The few existing transactions without subsidies, but with a power purchase agreement, should not be impacted as long as the corporates can pay for the agreements.
In addition, governments and regional authorities are likely to continue to strongly back the sector. Many, including the European Union, still have ambitious targets in place. “We believe that the European Green deal, which aims to make Europe climate neutral by 2050, will be strengthened by this crisis,” says Celine Tercier, Head of Infrastructure Debt at Natixis Investment Managers. “There is an increasing push to improve the share of renewable energy, energy independence, and European interconnectivity.”
Meanwhile, the German government has moved to ensure its energy mix consists of 65% renewable energy by 2030. During the Covid-19 slowdown Germany saw the nation’s share of renewables reach 60%, up 12% from a year ago (for the period March 10 to April 10 2020). Coal generation fell by 44% over the same period, according to Wartsila data.
Many other countries have announced or strengthened green measures during lockdown periods, including China, which included green incentives in its recent stimulus packages.
Infrastructure debt is a safer place
The resilience of infrastructure investing is enhanced if the investment is made through debt instruments, which are less correlated to economic activity than equity investments. If the debt instrument used is senior secured debt, then the protection is at its strongest; investors in senior secured loans have first call on the asset if something goes wrong. And with pure infrastructure project finance, as long as the covenants and agreements have been properly structured, the protections are far stronger than for corporate bonds.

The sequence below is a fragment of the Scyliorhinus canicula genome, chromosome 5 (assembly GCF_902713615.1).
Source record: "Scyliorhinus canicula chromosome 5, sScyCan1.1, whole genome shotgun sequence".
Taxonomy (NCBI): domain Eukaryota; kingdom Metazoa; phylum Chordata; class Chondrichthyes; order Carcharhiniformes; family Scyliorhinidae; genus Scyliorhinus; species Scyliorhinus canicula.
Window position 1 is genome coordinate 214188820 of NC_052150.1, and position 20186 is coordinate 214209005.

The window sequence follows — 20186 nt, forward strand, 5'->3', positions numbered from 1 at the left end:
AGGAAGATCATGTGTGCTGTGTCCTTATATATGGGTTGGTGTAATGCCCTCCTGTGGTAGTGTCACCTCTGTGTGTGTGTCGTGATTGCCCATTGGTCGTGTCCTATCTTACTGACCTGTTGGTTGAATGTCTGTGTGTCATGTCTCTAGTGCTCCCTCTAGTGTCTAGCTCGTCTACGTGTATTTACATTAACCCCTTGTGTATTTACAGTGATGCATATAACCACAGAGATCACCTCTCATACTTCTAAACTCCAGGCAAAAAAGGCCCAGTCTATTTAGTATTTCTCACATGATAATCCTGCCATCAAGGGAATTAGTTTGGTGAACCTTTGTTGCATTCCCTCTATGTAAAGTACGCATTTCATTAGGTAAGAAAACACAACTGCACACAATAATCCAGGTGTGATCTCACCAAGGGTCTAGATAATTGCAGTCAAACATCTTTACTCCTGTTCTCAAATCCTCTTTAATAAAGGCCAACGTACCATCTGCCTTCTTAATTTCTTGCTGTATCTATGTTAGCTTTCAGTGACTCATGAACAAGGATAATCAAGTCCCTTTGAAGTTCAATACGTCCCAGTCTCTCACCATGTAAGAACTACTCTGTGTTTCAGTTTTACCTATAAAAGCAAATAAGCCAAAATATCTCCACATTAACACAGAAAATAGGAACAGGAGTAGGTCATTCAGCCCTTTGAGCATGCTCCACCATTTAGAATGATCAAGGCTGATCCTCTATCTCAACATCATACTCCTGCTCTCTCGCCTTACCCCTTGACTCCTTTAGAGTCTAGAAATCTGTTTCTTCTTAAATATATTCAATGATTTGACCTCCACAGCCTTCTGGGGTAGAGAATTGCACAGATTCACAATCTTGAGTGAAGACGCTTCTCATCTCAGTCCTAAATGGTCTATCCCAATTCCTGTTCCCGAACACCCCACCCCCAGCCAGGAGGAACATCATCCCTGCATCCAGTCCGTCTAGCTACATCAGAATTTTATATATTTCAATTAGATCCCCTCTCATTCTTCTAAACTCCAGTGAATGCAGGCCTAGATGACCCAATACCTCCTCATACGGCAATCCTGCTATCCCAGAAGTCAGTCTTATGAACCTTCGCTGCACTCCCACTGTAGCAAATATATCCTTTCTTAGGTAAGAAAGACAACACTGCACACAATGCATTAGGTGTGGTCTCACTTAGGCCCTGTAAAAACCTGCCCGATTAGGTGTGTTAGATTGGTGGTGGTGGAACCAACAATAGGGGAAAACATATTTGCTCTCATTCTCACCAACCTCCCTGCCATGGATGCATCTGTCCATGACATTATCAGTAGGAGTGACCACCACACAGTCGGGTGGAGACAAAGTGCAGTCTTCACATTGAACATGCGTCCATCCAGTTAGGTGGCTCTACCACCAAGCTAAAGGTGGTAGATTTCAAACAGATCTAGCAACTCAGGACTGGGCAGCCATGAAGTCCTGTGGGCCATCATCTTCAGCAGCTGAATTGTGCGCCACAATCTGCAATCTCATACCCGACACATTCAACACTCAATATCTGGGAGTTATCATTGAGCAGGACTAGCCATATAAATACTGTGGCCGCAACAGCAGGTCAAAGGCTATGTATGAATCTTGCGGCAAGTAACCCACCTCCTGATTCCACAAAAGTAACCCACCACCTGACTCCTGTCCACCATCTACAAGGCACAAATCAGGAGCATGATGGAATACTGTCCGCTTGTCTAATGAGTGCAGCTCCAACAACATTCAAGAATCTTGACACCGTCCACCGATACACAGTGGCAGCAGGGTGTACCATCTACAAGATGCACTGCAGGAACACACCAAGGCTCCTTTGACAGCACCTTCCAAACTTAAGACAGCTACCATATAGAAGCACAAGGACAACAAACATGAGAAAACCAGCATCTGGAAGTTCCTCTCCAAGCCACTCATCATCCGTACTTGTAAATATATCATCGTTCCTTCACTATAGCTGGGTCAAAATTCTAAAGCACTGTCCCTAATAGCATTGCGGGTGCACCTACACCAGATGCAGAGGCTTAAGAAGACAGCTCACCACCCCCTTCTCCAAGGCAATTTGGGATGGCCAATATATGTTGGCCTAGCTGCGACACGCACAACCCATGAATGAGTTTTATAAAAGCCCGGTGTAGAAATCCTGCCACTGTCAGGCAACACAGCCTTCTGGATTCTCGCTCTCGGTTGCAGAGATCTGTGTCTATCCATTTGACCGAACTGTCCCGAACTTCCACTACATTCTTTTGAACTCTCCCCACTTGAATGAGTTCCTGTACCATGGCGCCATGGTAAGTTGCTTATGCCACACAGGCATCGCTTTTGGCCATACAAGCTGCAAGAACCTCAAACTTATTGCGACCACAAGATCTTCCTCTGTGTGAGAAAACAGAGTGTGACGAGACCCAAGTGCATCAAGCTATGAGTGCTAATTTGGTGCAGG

Default rates in infrastructure debt are extremely low, averaging just 0.56% a year since 2005 and suffering no spikes during the the different crisis.
The recovery rate by infrastructure debt managers at Natixis Investment Managers International Private Debt is 100% over two decades. “We select transactions with strong covenants to control and protect our investment,” says Tercier. “If there is a problem, we have a strong security package, such as a pledge of the borrower’s shares, contracts or even its bank accounts, to solve it.”
Slowdown has bolstered reputation of renewables
Interestingly, the slowdown in economic activity and the subsequent reduction in energy demand, could have a dramatic and positive effect on the reputation of the renewables sector. The International Energy Agency expects Covid-19 to result in the biggest decline in electricity consumption since the great depression. Electricity prices were down from roughly 40€/MWh before the lockdown, to less than 20€/MWh in March, and to just 10€/MWh in April.